Are Your Printers Leaving Your Network Vulnerable?

The past couple of weeks, we went through some considerations with the Internet of Things (IoT for short). One major consideration that has been persistent throughout the world of IoT are devices that can be easily hacked.

Earlier this month, a considerably large group of hackers—many of whom hack devices and systems for a living (in security we call these people part of the red team)—met in Las Vegas for the largest cybersecurity event of the year. Many of the world’s leading hackers in all of technology, ranging from airplanes and automobiles to networks and even your printers.

One expert group of hackers demonstrated live some major bugs in a variety of networked printers that could essentially allow someone to either steal sensitive information from the printer or use the printer as a means to crawl your network.

Six popular enterprise-grade printer manufacturers were pointed out at one specific talk, each vulnerability could lead to potential havoc on your network. At least 35 significant vulnerabilities found across a variety of printers, including HP, Ricoh, Xerox, Lexmark, Kyocera and Brother, were identified by the researchers.

The researchers were particularly concerns with printers because many of us don’t think they have any real potential to cause harm on your business network. The reality is that we use printers for a variety of reasons, including to print or process sensitive documents.

While printing might at first glance seem mundane, what these security experts were emphasizing is that these devices are connected on your network and that printers should be at least secured as any PCs (as should be the case with any device connecting to your network!).

Here’s a recap of what experts found when evaluating very common networked printers:

Backdoors onto your network—the researchers that looked into printer vulnerabilities suggested that there is a very high possibility that hackers would be able to install a backdoor connection with the printer.

Backdoors essentially are channels onto your network that cannot be seen or detected. A backdoor attack through a printer may be very attractive to a malicious hacker because most common backdoor attacks are on more hardened and more secure hardware, such as servers, desktops and laptops. Securer hardware typically has antivirus (which should be regularly updated) and other more sophisticated detection that many devices that might not be seen as critical will lack.

One way to confront malicious traffic exploiting your printer is to make sure you (1) are using a firewall capable of detecting malicious traffic and (2) are focused on detecting uncommon traffic coming from your networked devices.

In the case of a printer, it would be very odd if traffic were leaving your network from that device—detecting something like this would indicate a need to investigate further.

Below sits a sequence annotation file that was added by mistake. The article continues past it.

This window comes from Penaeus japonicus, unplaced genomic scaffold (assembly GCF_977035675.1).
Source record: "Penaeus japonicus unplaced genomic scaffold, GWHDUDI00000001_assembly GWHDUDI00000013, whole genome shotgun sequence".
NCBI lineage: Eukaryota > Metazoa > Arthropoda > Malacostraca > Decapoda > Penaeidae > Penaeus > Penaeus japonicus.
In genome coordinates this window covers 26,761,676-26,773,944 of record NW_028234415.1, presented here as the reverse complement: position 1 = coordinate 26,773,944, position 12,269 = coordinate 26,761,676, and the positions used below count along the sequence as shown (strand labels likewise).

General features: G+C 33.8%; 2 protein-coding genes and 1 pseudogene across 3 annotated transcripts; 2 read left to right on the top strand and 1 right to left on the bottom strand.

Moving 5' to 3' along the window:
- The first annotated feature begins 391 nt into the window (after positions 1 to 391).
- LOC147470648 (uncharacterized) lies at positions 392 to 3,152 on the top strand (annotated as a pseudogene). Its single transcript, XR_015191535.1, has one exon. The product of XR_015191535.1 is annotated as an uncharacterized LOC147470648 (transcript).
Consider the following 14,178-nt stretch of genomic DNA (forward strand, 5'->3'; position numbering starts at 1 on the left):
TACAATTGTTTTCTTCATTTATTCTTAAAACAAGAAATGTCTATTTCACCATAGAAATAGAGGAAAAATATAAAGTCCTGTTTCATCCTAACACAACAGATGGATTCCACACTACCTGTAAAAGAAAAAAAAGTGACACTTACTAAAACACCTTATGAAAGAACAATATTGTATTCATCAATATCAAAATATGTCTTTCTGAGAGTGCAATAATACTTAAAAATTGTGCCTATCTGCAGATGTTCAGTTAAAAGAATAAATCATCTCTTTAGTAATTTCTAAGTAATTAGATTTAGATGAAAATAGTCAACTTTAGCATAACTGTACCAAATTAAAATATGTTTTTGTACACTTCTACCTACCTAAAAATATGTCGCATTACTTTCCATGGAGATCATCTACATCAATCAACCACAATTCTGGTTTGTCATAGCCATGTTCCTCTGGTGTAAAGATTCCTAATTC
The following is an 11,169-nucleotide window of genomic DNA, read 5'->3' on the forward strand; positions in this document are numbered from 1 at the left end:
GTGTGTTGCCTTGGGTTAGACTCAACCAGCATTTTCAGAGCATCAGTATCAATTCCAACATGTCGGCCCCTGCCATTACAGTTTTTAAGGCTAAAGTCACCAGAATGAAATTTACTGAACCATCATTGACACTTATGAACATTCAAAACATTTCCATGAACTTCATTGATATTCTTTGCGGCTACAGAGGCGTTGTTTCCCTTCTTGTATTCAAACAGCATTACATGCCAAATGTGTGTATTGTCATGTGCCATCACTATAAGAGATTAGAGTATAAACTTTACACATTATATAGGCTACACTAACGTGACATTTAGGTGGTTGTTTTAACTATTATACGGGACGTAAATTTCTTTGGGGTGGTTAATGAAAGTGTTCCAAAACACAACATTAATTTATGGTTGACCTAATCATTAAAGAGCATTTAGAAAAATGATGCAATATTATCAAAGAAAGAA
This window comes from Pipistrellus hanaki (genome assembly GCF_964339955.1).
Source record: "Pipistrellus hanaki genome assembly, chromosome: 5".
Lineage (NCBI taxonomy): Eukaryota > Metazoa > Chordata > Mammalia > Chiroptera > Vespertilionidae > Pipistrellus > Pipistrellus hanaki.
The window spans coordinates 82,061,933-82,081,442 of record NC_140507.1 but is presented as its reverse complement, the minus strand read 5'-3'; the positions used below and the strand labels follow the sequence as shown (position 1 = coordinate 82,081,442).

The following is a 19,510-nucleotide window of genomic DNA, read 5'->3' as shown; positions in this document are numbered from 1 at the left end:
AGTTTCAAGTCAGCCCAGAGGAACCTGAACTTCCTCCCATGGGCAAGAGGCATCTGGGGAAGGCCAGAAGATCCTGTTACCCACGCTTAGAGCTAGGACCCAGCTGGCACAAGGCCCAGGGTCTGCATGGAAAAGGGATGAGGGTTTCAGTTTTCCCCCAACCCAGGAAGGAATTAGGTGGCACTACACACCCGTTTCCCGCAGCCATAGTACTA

Leaking sensitive documents—once connected to a networked printer, a hacker may be able to redirect the information to an offsite location where the hacker inserts itself from when the printer receives a job to when the job actually gets printed.

If your printer were compromised and you were printing classified or sensitive information, that information may be leaked off network to the attacker prior to getting printed. As I mentioned above, one key way to find out if you have suspicious activity on your printers is to evaluate if any of your printers are sending traffic outside your network (when evaluating traffic with printers, you should mostly find traffic being received).

Patches are being released—at this point, the researchers mentioned that patches for most systems are either in the works or have been patched (Lexmark was particularly quick to respond to these bug inquiries with security fixes).  Your system administrator should be advised to check for printer vulnerabilities and update with the latest firmware (and monitor those devices for further updates).

Many IT experts fail to see printers as IoT—since printers have been around far longer than other IoT devices, many in IT-related fields fail to recognize printers as part of the IoT ecosystem.

The problem with this is many of the printers you use today are connected to your network and pose significant risks—as other IoT devices—to network and data security. Security experts, including the researchers on this printer vulnerability investigation, emphasize including printers and other IoT-related devices into your security strategy. Note: if you do not have or do not know how to devise a strategy for your business consider a network security assessment as a first step.

The bottom line from all of this—printer problems are not uncommon. As your office depends more on networked printers, you will likely face more threats. What we want to make sure is that your printers are protected and incapable of leaving gaping holes in your networks!

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